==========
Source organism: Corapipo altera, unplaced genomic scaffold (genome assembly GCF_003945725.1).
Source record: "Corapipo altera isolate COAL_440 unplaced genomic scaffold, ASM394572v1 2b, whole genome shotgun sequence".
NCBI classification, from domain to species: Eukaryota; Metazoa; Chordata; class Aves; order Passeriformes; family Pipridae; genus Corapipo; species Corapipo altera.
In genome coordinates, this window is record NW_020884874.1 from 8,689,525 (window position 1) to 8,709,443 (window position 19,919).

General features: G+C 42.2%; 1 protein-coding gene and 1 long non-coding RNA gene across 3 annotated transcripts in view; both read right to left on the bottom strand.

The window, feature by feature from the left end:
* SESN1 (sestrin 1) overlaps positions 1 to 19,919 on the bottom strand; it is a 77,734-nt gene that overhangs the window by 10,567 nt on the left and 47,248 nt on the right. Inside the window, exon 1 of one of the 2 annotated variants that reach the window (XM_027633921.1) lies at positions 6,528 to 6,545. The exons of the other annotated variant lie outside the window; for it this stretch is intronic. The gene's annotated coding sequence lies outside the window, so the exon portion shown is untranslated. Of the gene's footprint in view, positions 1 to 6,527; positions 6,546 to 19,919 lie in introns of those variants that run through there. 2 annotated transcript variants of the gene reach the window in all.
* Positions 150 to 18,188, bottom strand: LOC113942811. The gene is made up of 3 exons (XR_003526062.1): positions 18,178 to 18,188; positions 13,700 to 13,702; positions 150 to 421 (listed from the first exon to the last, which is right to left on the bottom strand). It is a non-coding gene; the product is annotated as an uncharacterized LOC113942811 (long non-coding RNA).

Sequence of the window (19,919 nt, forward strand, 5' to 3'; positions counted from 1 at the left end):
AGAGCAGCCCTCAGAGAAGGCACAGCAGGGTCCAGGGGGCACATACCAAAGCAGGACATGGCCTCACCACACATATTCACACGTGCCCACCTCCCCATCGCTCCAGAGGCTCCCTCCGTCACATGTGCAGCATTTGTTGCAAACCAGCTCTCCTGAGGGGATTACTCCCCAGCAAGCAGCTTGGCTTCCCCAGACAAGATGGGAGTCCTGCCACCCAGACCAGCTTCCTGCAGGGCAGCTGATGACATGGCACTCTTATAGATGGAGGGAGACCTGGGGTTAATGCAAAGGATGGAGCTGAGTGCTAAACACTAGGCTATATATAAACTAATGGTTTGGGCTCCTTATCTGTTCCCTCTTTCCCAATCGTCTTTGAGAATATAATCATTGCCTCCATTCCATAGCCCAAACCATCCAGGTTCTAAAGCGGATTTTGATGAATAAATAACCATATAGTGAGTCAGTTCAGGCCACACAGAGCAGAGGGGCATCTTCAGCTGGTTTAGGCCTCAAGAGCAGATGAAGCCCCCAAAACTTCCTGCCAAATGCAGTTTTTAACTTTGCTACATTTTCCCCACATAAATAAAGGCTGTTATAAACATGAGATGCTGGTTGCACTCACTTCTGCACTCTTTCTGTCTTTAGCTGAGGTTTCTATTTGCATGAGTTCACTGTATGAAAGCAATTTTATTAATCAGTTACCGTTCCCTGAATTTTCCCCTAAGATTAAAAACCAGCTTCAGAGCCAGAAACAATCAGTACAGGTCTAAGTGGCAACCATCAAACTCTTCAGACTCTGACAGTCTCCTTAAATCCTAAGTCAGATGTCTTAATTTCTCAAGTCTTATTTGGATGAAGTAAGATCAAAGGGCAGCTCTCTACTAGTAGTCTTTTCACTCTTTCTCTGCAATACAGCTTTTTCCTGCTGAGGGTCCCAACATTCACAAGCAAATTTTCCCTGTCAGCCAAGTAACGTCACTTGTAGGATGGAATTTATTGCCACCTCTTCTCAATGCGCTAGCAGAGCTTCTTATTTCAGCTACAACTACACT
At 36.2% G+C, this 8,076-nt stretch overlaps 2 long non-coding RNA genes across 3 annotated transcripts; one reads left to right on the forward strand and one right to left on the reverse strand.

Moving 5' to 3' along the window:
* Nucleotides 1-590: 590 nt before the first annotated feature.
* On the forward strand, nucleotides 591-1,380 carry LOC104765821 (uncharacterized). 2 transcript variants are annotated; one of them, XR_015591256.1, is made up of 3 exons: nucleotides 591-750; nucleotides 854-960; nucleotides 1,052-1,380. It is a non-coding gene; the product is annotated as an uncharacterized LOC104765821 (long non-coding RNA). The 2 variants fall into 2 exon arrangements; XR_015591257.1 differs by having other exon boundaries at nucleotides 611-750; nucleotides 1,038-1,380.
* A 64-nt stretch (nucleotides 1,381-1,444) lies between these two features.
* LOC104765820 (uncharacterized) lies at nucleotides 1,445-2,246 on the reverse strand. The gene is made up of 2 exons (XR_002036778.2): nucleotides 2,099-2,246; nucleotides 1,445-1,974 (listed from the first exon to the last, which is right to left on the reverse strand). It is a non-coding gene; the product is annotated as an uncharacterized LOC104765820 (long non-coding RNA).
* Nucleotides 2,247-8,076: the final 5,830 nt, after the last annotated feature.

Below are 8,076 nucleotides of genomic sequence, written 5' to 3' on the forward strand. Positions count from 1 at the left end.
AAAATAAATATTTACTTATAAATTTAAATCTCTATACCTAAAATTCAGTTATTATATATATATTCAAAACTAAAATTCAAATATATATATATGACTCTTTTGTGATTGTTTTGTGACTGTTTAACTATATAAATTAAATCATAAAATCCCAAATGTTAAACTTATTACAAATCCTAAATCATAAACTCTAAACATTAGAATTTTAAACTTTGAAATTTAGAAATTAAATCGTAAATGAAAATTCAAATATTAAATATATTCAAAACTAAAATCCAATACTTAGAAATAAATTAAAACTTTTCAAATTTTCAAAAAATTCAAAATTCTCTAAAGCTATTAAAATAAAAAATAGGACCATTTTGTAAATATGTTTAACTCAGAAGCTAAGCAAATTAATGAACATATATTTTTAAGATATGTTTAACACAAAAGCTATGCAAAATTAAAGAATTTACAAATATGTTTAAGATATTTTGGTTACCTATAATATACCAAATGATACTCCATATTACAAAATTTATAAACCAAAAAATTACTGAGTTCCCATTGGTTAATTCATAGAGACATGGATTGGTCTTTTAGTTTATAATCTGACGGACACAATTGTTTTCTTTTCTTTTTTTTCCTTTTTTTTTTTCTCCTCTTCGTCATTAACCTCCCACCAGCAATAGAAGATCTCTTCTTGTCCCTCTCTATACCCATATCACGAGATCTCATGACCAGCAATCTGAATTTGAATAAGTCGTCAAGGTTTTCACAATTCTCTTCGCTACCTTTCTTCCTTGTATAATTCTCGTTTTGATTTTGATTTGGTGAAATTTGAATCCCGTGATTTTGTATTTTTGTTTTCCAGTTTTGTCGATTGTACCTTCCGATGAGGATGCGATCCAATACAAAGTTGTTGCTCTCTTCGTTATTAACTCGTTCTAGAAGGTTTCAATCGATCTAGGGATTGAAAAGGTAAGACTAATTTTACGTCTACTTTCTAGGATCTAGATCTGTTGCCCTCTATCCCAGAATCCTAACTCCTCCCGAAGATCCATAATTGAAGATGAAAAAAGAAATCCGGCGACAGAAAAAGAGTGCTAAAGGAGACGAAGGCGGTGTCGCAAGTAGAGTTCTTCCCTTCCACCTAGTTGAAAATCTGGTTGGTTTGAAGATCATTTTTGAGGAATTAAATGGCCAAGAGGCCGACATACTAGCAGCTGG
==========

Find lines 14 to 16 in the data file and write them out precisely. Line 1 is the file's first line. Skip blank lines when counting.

* On the forward strand, nucleotides 591-1,380 carry LOC104765821 (uncharacterized). 2 transcript variants are annotated; one of them, XR_015591256.1, is made up of 3 exons: nucleotides 591-750; nucleotides 854-960; nucleotides 1,052-1,380. It is a non-coding gene; the product is annotated as an uncharacterized LOC104765821 (long non-coding RNA). The 2 variants fall into 2 exon arrangements; XR_015591257.1 differs by having other exon boundaries at nucleotides 611-750; nucleotides 1,038-1,380.
* A 64-nt stretch (nucleotides 1,381-1,444) lies between these two features.
* LOC104765820 (uncharacterized) lies at nucleotides 1,445-2,246 on the reverse strand. The gene is made up of 2 exons (XR_002036778.2): nucleotides 2,099-2,246; nucleotides 1,445-1,974 (listed from the first exon to the last, which is right to left on the reverse strand). It is a non-coding gene; the product is annotated as an uncharacterized LOC104765820 (long non-coding RNA).